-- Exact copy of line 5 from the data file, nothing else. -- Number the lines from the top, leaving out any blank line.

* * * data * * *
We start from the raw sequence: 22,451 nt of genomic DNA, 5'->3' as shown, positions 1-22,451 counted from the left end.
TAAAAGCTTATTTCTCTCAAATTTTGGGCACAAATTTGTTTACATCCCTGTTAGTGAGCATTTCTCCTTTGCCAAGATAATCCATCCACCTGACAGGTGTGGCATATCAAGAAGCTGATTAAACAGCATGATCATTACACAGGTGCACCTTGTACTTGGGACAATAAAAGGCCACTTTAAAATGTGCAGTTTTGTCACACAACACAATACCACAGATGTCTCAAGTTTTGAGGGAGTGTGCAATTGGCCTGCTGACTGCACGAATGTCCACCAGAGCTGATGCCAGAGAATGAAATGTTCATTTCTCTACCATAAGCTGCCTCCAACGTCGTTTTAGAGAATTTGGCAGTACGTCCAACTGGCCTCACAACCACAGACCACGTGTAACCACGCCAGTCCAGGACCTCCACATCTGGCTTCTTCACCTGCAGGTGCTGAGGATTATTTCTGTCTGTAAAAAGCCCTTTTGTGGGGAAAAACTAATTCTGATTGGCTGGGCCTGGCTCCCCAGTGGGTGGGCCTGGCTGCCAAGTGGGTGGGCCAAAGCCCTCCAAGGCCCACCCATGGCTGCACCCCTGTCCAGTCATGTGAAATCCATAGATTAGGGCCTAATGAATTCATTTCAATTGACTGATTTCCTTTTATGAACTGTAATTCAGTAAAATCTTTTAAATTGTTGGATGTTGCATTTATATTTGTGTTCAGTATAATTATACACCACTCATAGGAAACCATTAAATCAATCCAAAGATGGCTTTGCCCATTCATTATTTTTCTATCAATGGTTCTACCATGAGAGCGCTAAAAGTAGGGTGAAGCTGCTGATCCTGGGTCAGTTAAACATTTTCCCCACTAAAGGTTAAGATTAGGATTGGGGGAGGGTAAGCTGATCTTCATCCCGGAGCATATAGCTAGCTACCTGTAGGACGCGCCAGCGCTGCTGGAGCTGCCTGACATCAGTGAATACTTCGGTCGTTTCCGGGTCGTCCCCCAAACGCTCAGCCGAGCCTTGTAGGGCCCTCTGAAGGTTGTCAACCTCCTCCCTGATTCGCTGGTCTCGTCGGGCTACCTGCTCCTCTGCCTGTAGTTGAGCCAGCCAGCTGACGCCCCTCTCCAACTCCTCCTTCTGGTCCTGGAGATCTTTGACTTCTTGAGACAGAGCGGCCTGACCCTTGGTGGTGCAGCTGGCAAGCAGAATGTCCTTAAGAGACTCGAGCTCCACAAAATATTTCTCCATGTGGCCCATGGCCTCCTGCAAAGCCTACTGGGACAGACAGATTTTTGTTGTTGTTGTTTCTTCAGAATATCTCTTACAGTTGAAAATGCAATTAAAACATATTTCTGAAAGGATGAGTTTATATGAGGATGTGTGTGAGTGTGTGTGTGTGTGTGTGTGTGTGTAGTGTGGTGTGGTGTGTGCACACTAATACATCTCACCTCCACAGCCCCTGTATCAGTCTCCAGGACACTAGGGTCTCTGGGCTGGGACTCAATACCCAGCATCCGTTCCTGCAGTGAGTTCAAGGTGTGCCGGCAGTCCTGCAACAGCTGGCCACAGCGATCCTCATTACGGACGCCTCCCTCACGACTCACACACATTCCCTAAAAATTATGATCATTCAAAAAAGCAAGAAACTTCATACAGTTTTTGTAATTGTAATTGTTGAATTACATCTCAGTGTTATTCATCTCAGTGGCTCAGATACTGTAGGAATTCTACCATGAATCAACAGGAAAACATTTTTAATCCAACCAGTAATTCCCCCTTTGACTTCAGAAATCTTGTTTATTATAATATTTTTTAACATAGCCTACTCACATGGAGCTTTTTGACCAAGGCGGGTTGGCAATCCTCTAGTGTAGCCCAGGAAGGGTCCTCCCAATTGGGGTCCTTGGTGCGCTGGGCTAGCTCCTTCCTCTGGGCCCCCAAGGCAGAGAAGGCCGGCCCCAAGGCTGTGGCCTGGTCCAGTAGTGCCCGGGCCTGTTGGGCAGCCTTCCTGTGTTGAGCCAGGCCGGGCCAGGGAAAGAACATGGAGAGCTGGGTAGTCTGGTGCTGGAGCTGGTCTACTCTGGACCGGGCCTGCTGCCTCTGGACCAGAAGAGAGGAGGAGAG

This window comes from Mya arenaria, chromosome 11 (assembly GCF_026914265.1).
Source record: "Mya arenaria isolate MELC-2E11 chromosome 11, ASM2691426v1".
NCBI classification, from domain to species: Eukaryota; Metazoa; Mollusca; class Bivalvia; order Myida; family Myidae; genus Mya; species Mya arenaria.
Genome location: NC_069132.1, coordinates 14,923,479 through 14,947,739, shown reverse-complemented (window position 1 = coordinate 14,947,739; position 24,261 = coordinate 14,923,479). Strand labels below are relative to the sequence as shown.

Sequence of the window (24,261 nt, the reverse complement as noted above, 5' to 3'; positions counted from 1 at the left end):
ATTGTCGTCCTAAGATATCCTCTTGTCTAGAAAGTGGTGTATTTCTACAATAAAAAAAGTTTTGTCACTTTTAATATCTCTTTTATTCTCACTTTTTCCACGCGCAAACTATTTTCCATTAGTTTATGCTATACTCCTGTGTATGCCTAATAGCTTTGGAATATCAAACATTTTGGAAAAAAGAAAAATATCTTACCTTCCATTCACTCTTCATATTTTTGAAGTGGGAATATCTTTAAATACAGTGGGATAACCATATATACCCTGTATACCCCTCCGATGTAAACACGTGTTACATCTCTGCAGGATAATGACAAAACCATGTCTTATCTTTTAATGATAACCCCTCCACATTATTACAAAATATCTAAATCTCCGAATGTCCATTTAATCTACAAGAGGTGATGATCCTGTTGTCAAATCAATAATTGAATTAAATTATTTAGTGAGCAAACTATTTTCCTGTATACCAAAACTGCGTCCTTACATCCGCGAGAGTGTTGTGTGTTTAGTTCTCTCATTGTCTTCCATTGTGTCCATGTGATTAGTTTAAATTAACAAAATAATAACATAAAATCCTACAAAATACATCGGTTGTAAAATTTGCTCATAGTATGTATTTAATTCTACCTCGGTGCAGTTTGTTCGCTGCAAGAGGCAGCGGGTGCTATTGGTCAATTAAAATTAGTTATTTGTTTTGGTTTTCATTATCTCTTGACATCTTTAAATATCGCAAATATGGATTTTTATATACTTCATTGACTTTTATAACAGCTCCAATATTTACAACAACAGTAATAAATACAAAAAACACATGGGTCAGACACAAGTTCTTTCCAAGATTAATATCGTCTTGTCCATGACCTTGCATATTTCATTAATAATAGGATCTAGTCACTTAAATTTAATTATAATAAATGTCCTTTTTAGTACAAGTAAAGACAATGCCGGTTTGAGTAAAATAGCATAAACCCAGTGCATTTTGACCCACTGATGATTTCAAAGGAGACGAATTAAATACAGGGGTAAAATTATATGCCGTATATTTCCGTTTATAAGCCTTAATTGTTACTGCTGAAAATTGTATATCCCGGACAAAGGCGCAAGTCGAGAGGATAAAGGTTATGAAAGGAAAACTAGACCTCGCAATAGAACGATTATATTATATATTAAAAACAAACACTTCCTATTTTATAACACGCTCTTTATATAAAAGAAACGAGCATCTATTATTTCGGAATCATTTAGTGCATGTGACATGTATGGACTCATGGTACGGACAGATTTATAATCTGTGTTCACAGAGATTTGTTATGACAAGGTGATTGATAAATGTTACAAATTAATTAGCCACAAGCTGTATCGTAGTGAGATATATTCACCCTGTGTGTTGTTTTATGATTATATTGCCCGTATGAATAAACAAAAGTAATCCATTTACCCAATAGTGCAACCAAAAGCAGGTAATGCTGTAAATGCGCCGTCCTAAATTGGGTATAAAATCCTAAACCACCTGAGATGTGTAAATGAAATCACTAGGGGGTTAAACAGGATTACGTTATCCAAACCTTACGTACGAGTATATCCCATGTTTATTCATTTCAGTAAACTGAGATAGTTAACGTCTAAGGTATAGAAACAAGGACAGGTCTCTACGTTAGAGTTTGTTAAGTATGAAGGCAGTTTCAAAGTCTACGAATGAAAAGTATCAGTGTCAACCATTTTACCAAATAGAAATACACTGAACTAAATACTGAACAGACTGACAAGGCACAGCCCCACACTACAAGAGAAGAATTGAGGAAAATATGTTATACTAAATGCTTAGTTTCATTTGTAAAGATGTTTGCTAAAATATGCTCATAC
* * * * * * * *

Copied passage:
NCBI classification, from domain to species: Eukaryota; Metazoa; Mollusca; class Bivalvia; order Myida; family Myidae; genus Mya; species Mya arenaria.